'Fear was the last thing I felt' — Philadelphia poet laureate on Puerto Rico protests

Shara Dae Howard
July 29, 2019 - 11:29 am
Philadelphia Poet Laureate Raquel Salas Rivera participates in protests in San Juan, Puerto Rico.

Courtesy of Raquel Salas Rivera

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PHILADELPHIA (KYW Newsradio) — Philadelphia Poet Laureate Raquel Salas Rivera was among the crowds of thousands upon thousands who took to the streets of San Juan, Puerto Rico, for nearly two weeks demanding that Gov. Ricardo Rosselló resign after the leak of homophobic and misogynistic group chat messages and jokes about Hurricane Maria victims between the governor and his inner circle.

The leak came the same week the FBI arrested two former Rosselló administration officials in a federal corruption investigation. And the island has been mired in a 13-year economic recession.

She says the protest was about more than the governor's resignation.

"We have a basic common goal, which is Ricki's resignation," Rivera said. "But is also a deeper message that comes back time and time again, which is about collective power."

She expressed it in Spanish and English: "Somos más y no tenemos miedo. There are more of us, and we have no fear."

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Rivera watched as people dressed in black T-shirts, waving the U.S. island territory's flag, filled major highways.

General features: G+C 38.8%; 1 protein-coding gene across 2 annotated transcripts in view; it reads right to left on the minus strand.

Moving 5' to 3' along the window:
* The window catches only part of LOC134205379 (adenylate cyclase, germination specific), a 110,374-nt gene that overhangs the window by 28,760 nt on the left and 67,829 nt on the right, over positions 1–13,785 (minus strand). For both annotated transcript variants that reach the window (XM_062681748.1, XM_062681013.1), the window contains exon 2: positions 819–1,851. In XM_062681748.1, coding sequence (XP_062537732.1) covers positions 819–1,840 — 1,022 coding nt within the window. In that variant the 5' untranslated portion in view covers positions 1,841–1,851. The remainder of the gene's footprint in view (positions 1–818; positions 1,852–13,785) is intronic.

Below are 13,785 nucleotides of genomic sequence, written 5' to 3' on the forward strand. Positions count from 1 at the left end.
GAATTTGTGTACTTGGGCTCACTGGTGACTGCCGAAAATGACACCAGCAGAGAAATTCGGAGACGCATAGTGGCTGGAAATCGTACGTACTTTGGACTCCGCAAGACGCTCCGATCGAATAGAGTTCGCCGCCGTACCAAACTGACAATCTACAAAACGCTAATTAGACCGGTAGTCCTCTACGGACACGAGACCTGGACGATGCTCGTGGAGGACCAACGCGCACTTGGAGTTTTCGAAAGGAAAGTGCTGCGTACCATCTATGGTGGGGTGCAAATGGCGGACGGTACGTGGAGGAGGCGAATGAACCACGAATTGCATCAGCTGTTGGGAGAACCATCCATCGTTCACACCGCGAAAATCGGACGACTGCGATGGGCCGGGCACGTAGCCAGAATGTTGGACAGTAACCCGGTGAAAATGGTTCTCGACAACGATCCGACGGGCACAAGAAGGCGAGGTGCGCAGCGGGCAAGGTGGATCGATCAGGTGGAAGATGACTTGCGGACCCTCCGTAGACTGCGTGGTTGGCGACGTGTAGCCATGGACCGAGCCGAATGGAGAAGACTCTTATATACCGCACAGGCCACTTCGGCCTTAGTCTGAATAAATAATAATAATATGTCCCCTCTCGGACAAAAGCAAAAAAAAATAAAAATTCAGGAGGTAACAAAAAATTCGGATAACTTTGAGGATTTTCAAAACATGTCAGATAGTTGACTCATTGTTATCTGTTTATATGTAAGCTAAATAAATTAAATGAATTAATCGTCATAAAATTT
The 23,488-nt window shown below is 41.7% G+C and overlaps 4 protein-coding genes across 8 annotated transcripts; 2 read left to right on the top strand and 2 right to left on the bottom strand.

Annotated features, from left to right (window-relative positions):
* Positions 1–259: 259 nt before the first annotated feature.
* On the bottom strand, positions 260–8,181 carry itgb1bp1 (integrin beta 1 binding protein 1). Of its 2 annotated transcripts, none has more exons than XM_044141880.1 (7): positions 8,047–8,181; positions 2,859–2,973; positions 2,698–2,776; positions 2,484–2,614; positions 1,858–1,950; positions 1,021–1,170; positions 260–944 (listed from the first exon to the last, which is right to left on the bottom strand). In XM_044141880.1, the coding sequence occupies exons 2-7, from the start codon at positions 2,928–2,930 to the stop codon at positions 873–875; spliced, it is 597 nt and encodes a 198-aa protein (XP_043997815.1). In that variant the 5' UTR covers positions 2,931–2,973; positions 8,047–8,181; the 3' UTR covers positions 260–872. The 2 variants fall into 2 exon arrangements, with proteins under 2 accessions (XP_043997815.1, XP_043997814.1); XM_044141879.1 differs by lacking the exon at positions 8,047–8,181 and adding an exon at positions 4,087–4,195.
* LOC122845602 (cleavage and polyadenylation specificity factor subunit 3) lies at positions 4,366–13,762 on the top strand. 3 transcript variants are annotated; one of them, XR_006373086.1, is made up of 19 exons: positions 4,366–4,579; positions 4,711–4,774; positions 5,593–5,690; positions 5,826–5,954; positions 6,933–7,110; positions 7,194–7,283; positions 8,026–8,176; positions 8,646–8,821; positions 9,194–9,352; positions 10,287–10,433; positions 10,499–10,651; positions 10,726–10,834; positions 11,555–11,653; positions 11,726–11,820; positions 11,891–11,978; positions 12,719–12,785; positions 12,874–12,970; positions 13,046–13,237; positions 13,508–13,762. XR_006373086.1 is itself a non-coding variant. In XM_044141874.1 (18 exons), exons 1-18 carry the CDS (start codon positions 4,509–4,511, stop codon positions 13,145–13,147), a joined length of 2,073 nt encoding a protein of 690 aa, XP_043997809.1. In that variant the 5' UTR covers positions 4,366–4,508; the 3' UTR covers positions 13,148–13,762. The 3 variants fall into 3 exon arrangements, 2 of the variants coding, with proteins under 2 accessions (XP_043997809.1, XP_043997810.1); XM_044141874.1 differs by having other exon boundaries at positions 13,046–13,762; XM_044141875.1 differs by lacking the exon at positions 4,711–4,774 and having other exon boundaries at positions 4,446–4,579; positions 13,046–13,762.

Then she was pepper sprayed by police, and she says she became enraged.

"How dare they? Over a million people marched, and they pepper sprayed us for a man who laughed at our dead," she said.

Then she said there was a shift in the mood and the purpose of the protests. 

"Fear was the last thing I felt, because other protestors, those who were wearing masks, helped me. When I couldn't see they led me," she said.

Rosselló announced on Wednesday that he would resign, making him the first governor to do so in the modern history of Puerto Rico.

Rivera said her takeaway from the experience extended beyond the resignation. It was about fixing a corrupt system and failing schools. The protests brought together every section of Puerto Rico in what she describes as a loving and creative way, reminding herself and everyone of their collective power.

"We can remove a leader that does not serve us. Everyone lost their fear after Maria. This is euphoria rooted in this collective self knowledge."